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What is Causal Machine Learning and Why Should You Care?

From Causal Machine Learning by Robert Ness

What is causal AI?

Why should I or my team care about causal data science and AI?

Better data science

Simulated experiments and causal effect inference

Counterfactual Data science

Better attribution, credit assignment, and root cause Analysis

More explainable Machine Learning

More Valuable Machine Learning

Figure 1. Causal models can be decomposed into components. This ability has benefits when contrasted with large machine learning artifacts.

Why I wrote this book

How is this book different from other causal inference books?

  • For common problems of causal inference, we can work with software tools that handle the probability theory and statistical theory for us. We can focus on learning to use those tools.
  • When we need to do more bespoke causal modeling, we can rely on generative machine learning tools. Those tools will help us handle the probability and statistical theory for us using blackbox inference techniques, including cutting edge deep learning-based methods like variational inference.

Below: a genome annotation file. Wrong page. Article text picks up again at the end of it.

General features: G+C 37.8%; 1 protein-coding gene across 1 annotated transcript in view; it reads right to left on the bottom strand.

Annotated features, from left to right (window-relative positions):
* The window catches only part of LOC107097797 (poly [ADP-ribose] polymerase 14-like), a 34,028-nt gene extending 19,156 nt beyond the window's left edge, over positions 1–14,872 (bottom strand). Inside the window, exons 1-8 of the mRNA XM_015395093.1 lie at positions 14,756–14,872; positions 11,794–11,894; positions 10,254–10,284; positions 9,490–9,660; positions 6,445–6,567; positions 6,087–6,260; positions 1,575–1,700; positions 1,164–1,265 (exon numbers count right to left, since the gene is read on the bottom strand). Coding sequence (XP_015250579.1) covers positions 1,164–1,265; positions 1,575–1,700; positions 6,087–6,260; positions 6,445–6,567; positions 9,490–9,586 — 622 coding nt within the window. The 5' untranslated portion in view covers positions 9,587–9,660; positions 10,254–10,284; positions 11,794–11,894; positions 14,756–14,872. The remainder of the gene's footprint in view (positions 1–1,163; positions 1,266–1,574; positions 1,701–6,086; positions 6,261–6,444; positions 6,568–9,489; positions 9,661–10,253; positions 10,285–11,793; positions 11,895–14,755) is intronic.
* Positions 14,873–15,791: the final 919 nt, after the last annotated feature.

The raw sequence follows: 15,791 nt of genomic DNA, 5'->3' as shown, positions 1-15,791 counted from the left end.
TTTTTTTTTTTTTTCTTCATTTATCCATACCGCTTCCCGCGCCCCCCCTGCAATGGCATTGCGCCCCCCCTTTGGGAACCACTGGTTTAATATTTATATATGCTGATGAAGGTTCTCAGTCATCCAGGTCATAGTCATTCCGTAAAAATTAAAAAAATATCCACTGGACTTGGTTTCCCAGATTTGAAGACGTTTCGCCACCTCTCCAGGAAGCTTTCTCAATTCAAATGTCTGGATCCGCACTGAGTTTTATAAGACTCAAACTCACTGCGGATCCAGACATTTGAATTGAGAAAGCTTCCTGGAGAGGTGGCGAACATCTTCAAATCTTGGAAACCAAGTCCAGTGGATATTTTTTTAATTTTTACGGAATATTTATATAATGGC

1. Showing you how to turn domain knowledge into code representing testable causal assumptions.
  2. Showing you at a high level how those causal assumptions guide algorithmic causal inference.
  3. Working with machine learning software libraries that implement those inference algorithms.

Who Should Read This Book?

  • Data scientists, machine learning engineers, and code-savvy product managers looking to solve causal inference problems in industry with production-quality code.
  • Researchers who want to apply causal inference to their domain of expertise without having to get Ph.D.-level depth into statistical estimation theory and design of experiments.
  • Statisticians and economists who know a few causal inference methods and want a birds-eye view that ties it all together.
  • People who want to get in on the ground floor of causal AI.

What is the required mathematical and programming background?

  • Probability distributions.
  • Joint probability and conditional probability and how they relate together (chain rule, Bayes rule).
  • What it means to draw samples from a distribution.
  • Expectation, independence, and conditional independence.
  • Statistical ideas such as random samples, identically and independently sampled data, and statistical bias.

What programming tools do you use and what is the expected level of usage?



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